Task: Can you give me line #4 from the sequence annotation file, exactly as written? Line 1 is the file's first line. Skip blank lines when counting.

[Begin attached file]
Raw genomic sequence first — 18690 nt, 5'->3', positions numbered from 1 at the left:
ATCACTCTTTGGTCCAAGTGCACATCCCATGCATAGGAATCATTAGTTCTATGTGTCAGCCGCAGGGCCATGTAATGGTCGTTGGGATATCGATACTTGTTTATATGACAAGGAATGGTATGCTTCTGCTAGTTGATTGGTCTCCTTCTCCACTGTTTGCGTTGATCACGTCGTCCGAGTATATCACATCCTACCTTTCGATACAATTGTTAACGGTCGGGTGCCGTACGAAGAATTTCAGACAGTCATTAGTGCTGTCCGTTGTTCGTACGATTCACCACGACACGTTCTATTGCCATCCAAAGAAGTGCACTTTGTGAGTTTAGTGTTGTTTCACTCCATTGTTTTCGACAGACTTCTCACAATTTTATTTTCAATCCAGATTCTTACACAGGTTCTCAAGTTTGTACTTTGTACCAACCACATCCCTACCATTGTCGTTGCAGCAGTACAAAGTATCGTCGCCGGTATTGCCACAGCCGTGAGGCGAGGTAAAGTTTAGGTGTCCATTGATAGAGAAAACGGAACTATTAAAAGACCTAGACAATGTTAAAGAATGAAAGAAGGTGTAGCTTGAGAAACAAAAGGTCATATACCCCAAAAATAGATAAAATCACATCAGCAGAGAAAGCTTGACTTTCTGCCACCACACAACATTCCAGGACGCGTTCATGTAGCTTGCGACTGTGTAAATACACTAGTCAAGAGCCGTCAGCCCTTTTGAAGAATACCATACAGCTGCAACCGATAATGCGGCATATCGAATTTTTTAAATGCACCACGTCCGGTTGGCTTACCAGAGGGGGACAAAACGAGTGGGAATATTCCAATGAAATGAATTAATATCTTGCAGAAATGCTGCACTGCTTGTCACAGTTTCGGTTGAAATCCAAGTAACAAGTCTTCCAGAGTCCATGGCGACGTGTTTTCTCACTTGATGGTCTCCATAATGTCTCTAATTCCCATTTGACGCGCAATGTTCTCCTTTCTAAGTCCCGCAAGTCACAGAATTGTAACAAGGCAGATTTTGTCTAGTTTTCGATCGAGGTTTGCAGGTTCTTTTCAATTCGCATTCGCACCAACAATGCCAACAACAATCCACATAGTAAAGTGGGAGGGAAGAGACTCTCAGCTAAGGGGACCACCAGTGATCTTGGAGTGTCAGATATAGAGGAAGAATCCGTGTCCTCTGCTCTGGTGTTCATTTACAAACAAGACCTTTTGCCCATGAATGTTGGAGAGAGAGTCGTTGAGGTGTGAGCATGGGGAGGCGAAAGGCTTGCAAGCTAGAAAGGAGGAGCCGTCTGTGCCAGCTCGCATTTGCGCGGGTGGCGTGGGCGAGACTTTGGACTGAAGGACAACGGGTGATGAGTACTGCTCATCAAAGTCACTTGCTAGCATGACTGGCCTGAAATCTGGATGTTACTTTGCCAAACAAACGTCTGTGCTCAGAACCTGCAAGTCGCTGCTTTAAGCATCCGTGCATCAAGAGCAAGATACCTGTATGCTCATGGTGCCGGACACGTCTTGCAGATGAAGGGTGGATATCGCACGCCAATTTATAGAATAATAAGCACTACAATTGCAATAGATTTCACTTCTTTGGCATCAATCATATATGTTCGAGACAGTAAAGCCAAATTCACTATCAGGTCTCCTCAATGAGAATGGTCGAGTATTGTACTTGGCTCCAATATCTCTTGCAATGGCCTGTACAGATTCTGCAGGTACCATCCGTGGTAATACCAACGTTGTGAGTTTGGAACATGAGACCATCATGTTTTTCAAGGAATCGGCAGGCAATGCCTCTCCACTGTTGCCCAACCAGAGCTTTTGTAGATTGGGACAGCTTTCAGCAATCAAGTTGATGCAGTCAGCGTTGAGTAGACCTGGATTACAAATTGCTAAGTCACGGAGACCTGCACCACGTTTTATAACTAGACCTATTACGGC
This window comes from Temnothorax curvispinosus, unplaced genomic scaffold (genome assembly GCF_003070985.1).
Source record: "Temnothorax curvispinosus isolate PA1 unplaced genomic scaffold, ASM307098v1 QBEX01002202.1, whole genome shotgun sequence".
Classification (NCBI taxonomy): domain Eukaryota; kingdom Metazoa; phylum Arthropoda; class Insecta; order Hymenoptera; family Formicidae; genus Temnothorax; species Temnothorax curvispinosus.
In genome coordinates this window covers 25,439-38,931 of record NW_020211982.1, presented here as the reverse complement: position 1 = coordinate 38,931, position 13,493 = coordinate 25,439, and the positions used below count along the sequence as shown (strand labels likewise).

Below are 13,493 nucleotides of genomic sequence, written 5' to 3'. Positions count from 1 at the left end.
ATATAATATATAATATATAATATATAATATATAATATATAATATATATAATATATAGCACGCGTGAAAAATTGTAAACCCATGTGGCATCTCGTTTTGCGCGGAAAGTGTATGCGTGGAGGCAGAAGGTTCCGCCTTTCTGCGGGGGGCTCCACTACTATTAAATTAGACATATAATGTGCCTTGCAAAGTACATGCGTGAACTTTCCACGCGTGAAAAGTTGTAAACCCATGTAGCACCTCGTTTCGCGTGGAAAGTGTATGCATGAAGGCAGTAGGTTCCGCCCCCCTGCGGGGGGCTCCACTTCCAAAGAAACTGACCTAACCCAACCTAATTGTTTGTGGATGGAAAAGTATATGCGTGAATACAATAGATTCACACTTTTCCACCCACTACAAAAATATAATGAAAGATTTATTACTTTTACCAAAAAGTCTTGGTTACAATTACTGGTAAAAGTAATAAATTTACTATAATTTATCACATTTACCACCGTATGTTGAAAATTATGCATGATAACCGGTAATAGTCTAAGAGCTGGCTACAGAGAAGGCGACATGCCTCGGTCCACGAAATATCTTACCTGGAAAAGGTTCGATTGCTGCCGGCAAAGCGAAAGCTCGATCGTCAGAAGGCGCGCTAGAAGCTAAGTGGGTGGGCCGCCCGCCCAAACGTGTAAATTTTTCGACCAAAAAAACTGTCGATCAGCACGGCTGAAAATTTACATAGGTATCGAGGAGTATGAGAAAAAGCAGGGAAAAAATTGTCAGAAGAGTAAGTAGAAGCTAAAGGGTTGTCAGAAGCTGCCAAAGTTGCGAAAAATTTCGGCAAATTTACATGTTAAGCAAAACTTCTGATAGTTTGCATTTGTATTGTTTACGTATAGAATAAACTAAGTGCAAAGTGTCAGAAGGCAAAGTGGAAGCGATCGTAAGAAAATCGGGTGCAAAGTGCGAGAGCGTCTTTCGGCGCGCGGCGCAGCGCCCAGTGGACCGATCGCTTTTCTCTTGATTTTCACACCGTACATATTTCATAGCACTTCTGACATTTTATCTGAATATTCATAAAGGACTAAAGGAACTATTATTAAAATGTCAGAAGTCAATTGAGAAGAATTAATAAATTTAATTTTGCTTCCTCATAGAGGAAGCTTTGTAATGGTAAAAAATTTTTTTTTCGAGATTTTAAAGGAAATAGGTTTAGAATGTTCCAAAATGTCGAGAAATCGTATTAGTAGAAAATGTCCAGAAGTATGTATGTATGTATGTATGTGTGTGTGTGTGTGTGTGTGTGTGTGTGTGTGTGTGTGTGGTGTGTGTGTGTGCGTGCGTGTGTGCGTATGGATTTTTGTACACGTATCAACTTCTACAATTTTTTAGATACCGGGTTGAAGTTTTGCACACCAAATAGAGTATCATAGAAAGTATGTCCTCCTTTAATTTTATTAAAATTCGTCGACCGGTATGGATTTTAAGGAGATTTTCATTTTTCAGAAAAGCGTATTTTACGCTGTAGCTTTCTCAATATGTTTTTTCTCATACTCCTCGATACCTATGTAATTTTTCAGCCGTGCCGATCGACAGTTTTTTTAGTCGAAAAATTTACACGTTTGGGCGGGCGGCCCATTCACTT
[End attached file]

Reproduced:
Source record: "Temnothorax curvispinosus isolate PA1 unplaced genomic scaffold, ASM307098v1 QBEX01002202.1, whole genome shotgun sequence".